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Advocacy &Migration &Surveillance Bill Brieger | 21 Feb 2011 06:40 am

Football: Malaria Awareness or Malaria Vector

With the 2010 World Cup taking place in Africa, a great opportunity became available to highlight health and development issues on the continent. One of those issues was malaria and the message was carried by a consortium of groups who formed United Against Malaria.

largefootballcharles-sm.jpgUAM has continued its efforts to advocate for malaria elimination beyond the World Cup. Late last year five CECAFA national teams joined UAM during the CECAFA Tusker Cup in Dar es Salaam, Tanzania, from late November into December. The Ghana Football Association, as one example, featured its players in television documentaries about the devastating effects of the disease.

The very nature of competition among football clubs and associations requires travel within a country and among countries.  A news story out of Jamaica (which was declared malaria-free in 1966) yesterday highlights that football can also ‘transmit’ malaria between countries …

The Jamaican Ministry of Health has reported the confirmation of three cases of malaria among players of the Haitian under-17 football team who are in Jamaica to play in the CONCACAFUnder-17 championship in Montego Bay. The Haitian players are being treated. According to the Jamaica Observer, The Ministry of Health has recommended that in the circumstances they do not participate in the tournament and therefore return to Haiti. These arrangements are presently being made. The Ministry of Health has implemented mosquito control measures and a surveillance system to try to quickly identify any new cases.

Malaria truly has no borders, as stressed on World Malaria Day in 2008. Living on an island does not protect when both people and mosquitoes can travel.  Places like Jamaica and Mauritius need to be constantly vigilant – it is not just the high burden countries that need to worry about whether we can reach malaria elimination.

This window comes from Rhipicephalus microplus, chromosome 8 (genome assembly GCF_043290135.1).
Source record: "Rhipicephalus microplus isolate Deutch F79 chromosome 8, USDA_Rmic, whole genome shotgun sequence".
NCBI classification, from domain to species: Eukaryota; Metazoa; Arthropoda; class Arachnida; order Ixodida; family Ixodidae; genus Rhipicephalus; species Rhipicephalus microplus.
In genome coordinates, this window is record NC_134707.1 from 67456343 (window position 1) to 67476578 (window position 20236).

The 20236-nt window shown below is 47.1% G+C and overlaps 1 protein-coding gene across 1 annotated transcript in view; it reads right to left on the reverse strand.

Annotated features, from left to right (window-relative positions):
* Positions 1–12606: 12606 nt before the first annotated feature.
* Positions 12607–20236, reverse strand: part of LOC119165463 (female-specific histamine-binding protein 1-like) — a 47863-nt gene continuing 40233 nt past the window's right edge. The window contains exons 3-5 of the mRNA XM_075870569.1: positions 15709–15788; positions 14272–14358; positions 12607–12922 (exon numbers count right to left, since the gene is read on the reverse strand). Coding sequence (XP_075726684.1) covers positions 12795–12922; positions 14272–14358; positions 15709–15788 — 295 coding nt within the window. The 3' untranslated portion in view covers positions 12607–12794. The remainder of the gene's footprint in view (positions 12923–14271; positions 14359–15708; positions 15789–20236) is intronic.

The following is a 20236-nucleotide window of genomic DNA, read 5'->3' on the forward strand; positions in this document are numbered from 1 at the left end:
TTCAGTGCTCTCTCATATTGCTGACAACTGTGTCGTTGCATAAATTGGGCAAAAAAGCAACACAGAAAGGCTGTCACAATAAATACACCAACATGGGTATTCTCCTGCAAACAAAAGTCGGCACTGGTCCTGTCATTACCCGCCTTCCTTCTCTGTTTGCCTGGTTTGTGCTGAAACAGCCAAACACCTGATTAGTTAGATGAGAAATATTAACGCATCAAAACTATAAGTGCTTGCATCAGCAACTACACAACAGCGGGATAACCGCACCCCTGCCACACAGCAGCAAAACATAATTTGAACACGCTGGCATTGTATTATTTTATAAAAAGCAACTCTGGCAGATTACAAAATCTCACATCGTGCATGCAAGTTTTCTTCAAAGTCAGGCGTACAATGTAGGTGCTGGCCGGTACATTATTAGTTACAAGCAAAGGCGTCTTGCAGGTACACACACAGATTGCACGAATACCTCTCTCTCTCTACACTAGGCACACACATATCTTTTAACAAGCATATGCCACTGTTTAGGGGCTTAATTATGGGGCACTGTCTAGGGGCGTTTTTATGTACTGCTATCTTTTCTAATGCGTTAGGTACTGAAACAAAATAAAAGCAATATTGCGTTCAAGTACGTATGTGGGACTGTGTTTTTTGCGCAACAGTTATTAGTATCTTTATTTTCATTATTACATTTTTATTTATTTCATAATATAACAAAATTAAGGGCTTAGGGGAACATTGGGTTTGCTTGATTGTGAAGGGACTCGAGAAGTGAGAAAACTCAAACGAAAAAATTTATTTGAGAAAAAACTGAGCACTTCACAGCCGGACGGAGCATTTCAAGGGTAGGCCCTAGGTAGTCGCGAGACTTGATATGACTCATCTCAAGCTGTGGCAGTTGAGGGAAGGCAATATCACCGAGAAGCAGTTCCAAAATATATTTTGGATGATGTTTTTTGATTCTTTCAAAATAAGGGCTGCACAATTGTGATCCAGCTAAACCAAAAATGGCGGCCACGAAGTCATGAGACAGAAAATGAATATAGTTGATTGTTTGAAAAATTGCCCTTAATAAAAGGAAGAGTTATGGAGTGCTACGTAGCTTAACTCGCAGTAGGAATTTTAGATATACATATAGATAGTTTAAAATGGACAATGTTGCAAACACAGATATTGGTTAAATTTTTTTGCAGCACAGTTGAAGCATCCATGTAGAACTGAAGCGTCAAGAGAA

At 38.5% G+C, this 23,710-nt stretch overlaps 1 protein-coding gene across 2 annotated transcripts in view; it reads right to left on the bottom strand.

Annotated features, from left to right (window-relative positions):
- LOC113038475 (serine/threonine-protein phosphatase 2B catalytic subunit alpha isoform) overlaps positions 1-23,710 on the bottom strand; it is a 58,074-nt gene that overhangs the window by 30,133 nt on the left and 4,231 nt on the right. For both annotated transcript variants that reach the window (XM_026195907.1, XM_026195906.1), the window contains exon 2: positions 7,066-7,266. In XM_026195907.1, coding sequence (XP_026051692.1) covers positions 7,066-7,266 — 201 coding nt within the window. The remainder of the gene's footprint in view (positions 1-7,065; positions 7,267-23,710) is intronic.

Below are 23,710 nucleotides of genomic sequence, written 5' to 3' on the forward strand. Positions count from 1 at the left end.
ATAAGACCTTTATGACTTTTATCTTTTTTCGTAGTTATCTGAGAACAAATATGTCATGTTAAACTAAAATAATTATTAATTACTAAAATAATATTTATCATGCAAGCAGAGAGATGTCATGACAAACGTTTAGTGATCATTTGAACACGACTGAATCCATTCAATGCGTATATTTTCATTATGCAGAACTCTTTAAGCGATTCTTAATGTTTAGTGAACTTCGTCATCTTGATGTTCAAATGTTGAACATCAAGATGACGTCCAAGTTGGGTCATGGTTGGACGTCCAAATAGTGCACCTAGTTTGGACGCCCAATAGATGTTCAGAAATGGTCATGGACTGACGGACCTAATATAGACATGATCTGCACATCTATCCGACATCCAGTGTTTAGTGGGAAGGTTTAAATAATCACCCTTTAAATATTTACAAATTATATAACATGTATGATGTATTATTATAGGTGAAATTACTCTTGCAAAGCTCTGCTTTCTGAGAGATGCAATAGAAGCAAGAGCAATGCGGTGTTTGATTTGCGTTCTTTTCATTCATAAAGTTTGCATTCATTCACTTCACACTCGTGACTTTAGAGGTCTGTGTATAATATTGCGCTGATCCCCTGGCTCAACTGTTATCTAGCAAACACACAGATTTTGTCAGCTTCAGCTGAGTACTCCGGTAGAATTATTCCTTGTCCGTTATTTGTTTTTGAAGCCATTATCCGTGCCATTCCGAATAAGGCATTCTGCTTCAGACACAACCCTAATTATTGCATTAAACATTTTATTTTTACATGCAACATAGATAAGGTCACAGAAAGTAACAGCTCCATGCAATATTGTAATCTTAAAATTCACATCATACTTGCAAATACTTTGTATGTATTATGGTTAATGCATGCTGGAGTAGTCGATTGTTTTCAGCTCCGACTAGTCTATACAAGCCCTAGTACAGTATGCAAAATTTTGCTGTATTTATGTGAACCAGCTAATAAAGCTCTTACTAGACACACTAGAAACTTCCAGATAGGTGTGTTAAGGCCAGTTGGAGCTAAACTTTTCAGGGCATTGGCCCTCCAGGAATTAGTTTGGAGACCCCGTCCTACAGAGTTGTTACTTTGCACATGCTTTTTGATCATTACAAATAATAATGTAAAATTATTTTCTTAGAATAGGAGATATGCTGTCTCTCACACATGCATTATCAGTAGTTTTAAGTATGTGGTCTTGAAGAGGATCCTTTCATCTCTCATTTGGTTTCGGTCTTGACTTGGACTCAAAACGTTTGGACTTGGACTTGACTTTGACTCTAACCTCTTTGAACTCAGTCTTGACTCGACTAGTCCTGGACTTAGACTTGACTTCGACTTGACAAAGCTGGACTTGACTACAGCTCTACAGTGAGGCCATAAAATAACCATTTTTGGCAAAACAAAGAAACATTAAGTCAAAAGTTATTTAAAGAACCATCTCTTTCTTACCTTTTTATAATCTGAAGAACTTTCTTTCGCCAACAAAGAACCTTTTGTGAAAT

This is not Jamaica’s first brush with the risk of reintroduction of malaria. An upcoming Tropical Medicine and International Health article reported that in 2006 Jamaica successfully controlled an outbreak of Plasmodium falciparum with 406 confirmed cases. The outbreak highlighted the need for increased institutional capacity for surveillance, confirmation and treatment of malaria as well as effective prevention and control of outbreaks which can occur after elimination. Jamaica appears to have successfully eliminated malaria after its reintroduction.

The West Indian Medical Journal reminds us that, “All the essential malaria transmission conditions–vector, imported malaria organism and susceptible human host–now exist in most” Caribbean countries, this re-emphasizing the need for constant surveillance. The added saddness in the current story is that not only does Haiti continue to suffer from the devastation of last year’s earthquake, but itself has been the ‘victim’ of imported disease – cholera.

As long as people, including football teams and UN Peacekeepers, continue to move around the globe, the difficulty of eliminating diseases like malaria will remain. The lack of current cases of malaria in a country is not justification for complacency, especially if the environmental and vector conditions for transmission persist.

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